Colombia receives more U.S. military aid than all but Israel and Egypt. That aid is allocated in an unusual way: to specific brigades and bases of the Colombian armed forces. I wish I’d noticed that. Instead, I learn the fact in a new paper by Suresh Naidu and Oeindrila Dube.
With town-by-town variation in military aid, Dube and Naidu can look how annual changes affect local violence and politics. The result?
a 1% increase in US military assistance increases paramilitary attacks by 1.5% more in base municipalities, and lowers turnout for mayoral elections by .2% and .12% more in militarily and electorally contested regions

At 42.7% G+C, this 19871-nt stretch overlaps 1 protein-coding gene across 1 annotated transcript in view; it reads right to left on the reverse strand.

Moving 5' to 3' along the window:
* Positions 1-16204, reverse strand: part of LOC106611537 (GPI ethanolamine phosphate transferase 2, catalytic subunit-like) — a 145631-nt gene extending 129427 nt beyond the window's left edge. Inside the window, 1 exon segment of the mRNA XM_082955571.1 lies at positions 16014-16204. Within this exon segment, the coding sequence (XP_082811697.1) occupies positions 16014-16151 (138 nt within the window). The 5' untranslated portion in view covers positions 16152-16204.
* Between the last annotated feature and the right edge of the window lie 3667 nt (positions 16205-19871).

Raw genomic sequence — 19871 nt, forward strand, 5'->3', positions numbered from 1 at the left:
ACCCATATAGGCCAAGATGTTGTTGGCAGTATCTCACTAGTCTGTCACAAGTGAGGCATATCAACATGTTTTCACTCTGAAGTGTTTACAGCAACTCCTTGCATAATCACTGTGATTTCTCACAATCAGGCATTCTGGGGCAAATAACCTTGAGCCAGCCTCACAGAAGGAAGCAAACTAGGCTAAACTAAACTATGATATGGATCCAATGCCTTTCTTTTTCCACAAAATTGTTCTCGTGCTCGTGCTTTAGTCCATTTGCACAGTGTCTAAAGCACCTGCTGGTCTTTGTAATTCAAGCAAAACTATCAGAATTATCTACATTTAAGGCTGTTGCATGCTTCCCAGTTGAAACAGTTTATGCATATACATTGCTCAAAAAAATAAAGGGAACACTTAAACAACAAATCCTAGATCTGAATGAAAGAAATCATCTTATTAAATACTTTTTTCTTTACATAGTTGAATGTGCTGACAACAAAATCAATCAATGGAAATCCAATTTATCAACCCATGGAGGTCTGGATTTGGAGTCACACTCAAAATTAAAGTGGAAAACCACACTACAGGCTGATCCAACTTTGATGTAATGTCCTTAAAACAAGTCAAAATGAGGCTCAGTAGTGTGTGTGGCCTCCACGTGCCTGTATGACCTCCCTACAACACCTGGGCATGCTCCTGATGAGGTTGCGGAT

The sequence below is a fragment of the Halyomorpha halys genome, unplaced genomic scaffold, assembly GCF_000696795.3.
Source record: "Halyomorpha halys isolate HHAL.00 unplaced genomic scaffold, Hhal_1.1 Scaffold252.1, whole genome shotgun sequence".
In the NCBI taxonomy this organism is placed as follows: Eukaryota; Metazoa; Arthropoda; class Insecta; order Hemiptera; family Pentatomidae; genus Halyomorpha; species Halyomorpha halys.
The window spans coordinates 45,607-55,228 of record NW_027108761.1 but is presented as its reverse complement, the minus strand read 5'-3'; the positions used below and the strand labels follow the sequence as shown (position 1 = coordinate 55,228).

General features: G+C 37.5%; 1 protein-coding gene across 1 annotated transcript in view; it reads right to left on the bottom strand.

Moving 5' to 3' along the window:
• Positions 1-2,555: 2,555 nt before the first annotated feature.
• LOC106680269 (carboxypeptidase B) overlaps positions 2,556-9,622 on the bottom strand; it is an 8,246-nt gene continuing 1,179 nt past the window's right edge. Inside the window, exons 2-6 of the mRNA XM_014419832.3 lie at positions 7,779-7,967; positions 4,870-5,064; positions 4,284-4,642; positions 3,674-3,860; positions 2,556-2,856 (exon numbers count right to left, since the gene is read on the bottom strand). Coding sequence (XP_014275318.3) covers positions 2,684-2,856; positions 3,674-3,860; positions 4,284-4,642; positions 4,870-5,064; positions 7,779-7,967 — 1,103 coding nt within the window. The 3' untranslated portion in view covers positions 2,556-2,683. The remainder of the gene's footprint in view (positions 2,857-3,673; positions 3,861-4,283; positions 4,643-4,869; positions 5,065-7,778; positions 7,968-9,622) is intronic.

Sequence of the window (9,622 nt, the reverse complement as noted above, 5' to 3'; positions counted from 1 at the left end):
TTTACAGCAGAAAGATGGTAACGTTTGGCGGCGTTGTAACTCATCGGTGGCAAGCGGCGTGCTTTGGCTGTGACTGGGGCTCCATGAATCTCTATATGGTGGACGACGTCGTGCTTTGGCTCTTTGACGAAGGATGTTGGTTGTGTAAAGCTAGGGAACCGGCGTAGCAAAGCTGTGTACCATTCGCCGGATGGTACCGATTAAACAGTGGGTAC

Their intuition: military aid indirectly helps paramilitary groups carry out political attacks and intimidate voters.
On the plus side, this at least suggests our aid is effective at something.
I wouldn’t say such evidence damns Plan Colombia. Fighting drug-funded insurgents is ugly but important. You don’t always get to pick your allies. But it suggests the U.S. might have a greater obligation to promote local democracy and safety alongside its military aid (and no, not by the military themselves).
Suresh is on the economics and political science job markets, and is easily one of the smartest and most creative scholars I know. Interview this man.